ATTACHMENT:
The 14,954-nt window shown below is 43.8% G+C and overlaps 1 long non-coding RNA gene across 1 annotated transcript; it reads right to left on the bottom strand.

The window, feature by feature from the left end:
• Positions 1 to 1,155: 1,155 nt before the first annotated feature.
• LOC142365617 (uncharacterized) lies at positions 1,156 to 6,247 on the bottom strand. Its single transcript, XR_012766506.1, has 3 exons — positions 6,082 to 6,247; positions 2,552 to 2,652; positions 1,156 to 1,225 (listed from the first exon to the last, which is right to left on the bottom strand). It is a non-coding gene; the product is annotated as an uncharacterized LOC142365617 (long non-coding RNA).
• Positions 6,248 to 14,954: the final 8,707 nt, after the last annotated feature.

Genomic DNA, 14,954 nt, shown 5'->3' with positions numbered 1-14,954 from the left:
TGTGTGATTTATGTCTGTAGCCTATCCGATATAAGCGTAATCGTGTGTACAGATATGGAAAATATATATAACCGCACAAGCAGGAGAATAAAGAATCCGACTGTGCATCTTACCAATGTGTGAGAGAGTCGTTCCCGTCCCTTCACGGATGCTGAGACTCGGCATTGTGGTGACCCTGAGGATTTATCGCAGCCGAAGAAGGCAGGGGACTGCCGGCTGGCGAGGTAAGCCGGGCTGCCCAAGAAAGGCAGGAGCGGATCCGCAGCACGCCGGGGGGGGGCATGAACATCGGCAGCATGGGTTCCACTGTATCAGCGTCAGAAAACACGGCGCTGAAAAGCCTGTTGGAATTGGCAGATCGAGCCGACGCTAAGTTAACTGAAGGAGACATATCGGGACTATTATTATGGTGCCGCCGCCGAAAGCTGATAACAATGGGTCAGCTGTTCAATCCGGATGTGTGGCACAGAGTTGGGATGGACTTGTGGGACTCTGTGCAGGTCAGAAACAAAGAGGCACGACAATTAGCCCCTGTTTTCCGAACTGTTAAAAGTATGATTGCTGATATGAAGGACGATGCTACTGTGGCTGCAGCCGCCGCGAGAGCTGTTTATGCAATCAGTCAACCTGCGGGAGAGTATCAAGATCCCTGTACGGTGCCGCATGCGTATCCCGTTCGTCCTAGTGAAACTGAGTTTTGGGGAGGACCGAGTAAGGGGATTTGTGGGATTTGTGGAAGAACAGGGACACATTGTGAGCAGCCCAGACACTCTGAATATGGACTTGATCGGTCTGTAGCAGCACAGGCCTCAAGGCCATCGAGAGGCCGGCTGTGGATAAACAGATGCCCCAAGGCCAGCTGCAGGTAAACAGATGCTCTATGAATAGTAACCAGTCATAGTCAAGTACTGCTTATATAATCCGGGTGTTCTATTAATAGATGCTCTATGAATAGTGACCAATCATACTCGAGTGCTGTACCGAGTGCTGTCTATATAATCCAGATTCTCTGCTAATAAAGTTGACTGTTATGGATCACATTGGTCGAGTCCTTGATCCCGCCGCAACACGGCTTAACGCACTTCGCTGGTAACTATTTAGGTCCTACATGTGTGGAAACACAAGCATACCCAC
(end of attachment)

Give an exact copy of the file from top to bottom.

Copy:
The 14,954-nt window shown below is 43.8% G+C and overlaps 1 long non-coding RNA gene across 1 annotated transcript; it reads right to left on the bottom strand.

The window, feature by feature from the left end:
• Positions 1 to 1,155: 1,155 nt before the first annotated feature.
• LOC142365617 (uncharacterized) lies at positions 1,156 to 6,247 on the bottom strand. Its single transcript, XR_012766506.1, has 3 exons — positions 6,082 to 6,247; positions 2,552 to 2,652; positions 1,156 to 1,225 (listed from the first exon to the last, which is right to left on the bottom strand). It is a non-coding gene; the product is annotated as an uncharacterized LOC142365617 (long non-coding RNA).
• Positions 6,248 to 14,954: the final 8,707 nt, after the last annotated feature.

Genomic DNA, 14,954 nt, shown 5'->3' with positions numbered 1-14,954 from the left:
TGTGTGATTTATGTCTGTAGCCTATCCGATATAAGCGTAATCGTGTGTACAGATATGGAAAATATATATAACCGCACAAGCAGGAGAATAAAGAATCCGACTGTGCATCTTACCAATGTGTGAGAGAGTCGTTCCCGTCCCTTCACGGATGCTGAGACTCGGCATTGTGGTGACCCTGAGGATTTATCGCAGCCGAAGAAGGCAGGGGACTGCCGGCTGGCGAGGTAAGCCGGGCTGCCCAAGAAAGGCAGGAGCGGATCCGCAGCACGCCGGGGGGGGGCATGAACATCGGCAGCATGGGTTCCACTGTATCAGCGTCAGAAAACACGGCGCTGAAAAGCCTGTTGGAATTGGCAGATCGAGCCGACGCTAAGTTAACTGAAGGAGACATATCGGGACTATTATTATGGTGCCGCCGCCGAAAGCTGATAACAATGGGTCAGCTGTTCAATCCGGATGTGTGGCACAGAGTTGGGATGGACTTGTGGGACTCTGTGCAGGTCAGAAACAAAGAGGCACGACAATTAGCCCCTGTTTTCCGAACTGTTAAAAGTATGATTGCTGATATGAAGGACGATGCTACTGTGGCTGCAGCCGCCGCGAGAGCTGTTTATGCAATCAGTCAACCTGCGGGAGAGTATCAAGATCCCTGTACGGTGCCGCATGCGTATCCCGTTCGTCCTAGTGAAACTGAGTTTTGGGGAGGACCGAGTAAGGGGATTTGTGGGATTTGTGGAAGAACAGGGACACATTGTGAGCAGCCCAGACACTCTGAATATGGACTTGATCGGTCTGTAGCAGCACAGGCCTCAAGGCCATCGAGAGGCCGGCTGTGGATAAACAGATGCCCCAAGGCCAGCTGCAGGTAAACAGATGCTCTATGAATAGTAACCAGTCATAGTCAAGTACTGCTTATATAATCCGGGTGTTCTATTAATAGATGCTCTATGAATAGTGACCAATCATACTCGAGTGCTGTACCGAGTGCTGTCTATATAATCCAGATTCTCTGCTAATAAAGTTGACTGTTATGGATCACATTGGTCGAGTCCTTGATCCCGCCGCAACACGGCTTAACGCACTTCGCTGGTAACTATTTAGGTCCTACATGTGTGGAAACACAAGCATACCCAC